Tag Archives: Fugazi

Fugazi, Three Ring Psychosis, Moral Crusade, Not Our World -Dublin 1988

November 29  1988

Fugazi, Three Ring Psychosis, Moral Crusade, N.O.W.


Fugazi agreed that it would be a good idea to travel to Ireland and play a gig. I booked McGonagles. Some recent Sunday afternoons had been spent there, seeing various British bands that the Warzone people from Belfast had brought over to play. Warzone got George Curran and some friends of his to book McGonagles when bands were travelling over. They booked the venue and helped out on the day. Bands that travelled over to play these gigs included Carcass, Joyce McKinney Experience, Bolt Thrower, The Instigators and the wonderfully named (and aptly for many) Dreadful.

Alan, Fergus, Paddy, Richie and I went about getting bands to play with Fugazi and putting posters up in record shops. We plotted the whole things out and tried to get a varied line-up of bands for the evening. We even did up a press release promising “a night of musical mayhem”. When it came to the issue of money Jabs asked how much the venue was to hire and the cost of P.A. and posters. He then said the band wanted a door price of £3 so we did the figures and said if there were 180 people at the gig the band would get £200.

On the night there were a few less but we put some money together and gave the band £200. They were happy and little did I know it but this was the start of something regular.

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Fugazi, Chumbawamba, In Motion – Dublin 1992

fugazi sfx

May 11 1992

Fugazi, Chumbawamba, In Motion



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Fugazi, Slowest Clock, Not Our World – Dublin 1989


November 23 1989

Fugazi, Slowest Clock, Not Our World


Fugazi was the band that really got things going for Hope. This gig, their second visit to Ireland, was packed out. We were totally taken by surprise. For a while it  was looking hairy – Snuff were due to play but had to pull out of the gig due to a death in their family so Slowest Clock, from Dublin stepped in at very short notice.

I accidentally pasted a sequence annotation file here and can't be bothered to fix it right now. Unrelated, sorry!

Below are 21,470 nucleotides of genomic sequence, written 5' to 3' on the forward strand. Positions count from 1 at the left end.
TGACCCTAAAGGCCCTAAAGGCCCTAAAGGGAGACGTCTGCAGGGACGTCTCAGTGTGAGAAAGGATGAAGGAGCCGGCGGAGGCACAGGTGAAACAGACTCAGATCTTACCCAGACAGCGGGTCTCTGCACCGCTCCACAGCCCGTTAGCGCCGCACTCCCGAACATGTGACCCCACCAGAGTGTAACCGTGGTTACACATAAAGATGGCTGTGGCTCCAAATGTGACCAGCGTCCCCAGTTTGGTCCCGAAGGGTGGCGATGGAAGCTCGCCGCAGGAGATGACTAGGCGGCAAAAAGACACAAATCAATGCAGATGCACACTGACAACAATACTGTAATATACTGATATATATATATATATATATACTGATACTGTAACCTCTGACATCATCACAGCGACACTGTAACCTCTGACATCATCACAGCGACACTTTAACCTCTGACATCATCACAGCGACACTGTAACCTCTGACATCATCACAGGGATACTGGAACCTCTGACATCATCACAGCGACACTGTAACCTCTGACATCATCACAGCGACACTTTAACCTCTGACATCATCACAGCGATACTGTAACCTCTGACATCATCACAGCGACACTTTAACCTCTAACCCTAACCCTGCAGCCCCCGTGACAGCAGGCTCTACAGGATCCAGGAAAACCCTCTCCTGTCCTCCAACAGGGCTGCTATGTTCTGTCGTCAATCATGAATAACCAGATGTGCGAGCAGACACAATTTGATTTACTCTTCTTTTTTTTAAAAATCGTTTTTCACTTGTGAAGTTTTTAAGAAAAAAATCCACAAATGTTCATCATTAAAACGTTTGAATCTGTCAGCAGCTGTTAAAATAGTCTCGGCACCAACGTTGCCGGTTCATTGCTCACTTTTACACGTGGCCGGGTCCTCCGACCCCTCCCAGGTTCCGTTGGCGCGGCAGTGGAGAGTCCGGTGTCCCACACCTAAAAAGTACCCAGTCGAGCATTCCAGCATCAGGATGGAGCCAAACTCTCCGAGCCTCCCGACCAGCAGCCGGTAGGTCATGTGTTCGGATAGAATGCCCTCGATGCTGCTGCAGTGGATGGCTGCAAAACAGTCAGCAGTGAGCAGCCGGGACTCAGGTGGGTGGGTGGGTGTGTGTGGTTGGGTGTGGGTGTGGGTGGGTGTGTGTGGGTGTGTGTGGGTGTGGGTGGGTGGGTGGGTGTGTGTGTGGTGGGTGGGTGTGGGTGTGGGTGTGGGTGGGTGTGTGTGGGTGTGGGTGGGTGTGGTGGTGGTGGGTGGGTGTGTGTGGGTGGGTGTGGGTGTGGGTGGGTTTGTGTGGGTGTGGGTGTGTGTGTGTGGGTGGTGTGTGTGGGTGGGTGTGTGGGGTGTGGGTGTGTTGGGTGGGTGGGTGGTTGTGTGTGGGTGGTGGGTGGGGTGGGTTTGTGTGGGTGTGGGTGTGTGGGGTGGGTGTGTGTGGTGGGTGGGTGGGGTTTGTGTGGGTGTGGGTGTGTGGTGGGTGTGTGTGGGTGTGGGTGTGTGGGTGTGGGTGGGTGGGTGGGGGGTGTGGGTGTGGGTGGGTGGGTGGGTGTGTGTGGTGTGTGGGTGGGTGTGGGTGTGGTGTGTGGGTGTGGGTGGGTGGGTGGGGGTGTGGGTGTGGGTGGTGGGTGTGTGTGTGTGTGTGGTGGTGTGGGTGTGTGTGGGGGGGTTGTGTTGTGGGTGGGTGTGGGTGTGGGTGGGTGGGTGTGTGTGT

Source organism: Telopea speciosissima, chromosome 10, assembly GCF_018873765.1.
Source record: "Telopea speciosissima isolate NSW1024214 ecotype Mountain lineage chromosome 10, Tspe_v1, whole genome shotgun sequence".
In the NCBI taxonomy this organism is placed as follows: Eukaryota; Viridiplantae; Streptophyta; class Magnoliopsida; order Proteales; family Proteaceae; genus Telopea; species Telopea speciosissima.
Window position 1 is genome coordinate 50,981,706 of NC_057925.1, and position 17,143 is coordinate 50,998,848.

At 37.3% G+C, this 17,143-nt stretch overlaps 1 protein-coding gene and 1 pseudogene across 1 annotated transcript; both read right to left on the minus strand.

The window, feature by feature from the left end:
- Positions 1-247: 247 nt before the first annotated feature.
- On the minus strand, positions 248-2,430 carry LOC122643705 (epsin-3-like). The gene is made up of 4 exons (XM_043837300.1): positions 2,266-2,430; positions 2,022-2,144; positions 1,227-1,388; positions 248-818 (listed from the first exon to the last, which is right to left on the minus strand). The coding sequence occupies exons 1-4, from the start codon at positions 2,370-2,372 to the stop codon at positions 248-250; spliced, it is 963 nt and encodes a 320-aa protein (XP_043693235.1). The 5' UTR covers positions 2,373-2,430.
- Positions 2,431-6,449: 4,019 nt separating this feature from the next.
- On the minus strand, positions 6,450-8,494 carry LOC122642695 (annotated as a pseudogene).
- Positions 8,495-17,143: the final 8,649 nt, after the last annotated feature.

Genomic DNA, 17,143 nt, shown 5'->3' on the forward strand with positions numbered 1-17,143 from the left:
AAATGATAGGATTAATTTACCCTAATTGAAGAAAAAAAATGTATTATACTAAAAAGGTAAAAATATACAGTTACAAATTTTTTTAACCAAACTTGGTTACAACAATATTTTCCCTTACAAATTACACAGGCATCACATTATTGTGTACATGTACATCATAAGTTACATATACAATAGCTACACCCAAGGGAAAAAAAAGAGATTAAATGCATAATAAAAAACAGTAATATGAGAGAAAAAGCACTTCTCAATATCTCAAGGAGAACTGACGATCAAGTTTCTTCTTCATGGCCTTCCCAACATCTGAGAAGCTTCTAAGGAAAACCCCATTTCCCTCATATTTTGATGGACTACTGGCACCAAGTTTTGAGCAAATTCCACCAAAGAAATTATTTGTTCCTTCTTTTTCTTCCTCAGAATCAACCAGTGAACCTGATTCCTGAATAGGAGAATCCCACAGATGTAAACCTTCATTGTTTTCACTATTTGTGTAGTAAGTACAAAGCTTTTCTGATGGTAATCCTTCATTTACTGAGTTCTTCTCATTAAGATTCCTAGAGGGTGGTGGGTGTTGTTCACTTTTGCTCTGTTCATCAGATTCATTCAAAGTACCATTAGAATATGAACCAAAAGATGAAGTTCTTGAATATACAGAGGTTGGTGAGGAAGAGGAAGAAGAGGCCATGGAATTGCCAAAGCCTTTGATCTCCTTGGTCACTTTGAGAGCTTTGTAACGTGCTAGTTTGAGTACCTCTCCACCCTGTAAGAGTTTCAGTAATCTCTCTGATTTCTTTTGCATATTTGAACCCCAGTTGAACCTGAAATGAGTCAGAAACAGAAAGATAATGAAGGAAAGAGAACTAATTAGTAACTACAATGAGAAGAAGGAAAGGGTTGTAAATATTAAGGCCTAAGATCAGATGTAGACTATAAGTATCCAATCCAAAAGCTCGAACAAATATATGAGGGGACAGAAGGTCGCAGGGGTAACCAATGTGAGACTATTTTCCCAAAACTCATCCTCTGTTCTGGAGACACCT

In a repeat of what happened the first time they came over, Fugazi missed the ferry. I was playing in the first band and when we went on stage Fugazi still hadn’t  shown up. There were no mobile phones then so my Dad drove into the gig to tell us that Fugazi were in Holyhead at 4 pm and were due to get the next ferry. In the event, things worked out fine. Fugazi arrived in plenty of time, during our set, and literally shook McGonagles that night. The PA kept threatening to fall over and we had to station people to just hold the speaker stands up. There was a lot of dancing and many people felt they could get up on stage and jump into the crowd at will – something Fugazi and plenty of others in the audience didn’t want. I was amazed afterwards when we went to count the money with Ian McKaye, singer with Fugazi. There was £1400 left after the venue and PA had been paid. Ian said “how about we take £550 and you use the rest to do other things”.

After receiving his reassurance that it was ok I said fine/thanks a million. We used that money to start a ‘Hope’ fund, money that could be used as a back-up in case things didn’t go accoding to plan. ‘Hope’ then got to put on a load of great bands, give them at least their ferry fare regardless of crowd numbers and release a record. Fugazi assisted in that happening and Dublin owes them a great debt.



Niall – Not Our World

Slowest Clock

Slowest Clock stood in for Snuff on the night

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Hope Show 115 – the lowdown

Hope Show 115 – the lowdown



Hope Show 115
1. Black Bank Folk w/ Damien Dempsey – Aunt Jenny
2. The Clash – White Riot
3. Paranoid Visions – From Dublin With Love
4. Against Me – Pints of guinness makes you strong
5. The Three Johns – The World of the workers is wild
6. Half Man Half Biscuit – National Shite Day
7. The Redskins – Lev Bronstein
8. The Neurotics – Take Strike Action
9. Hard Skin – The Kids Are Innocent
10. The Ex – Walt’s Dizzyland
11. The Evens – All These Governors
12. Fugazi – Merchandise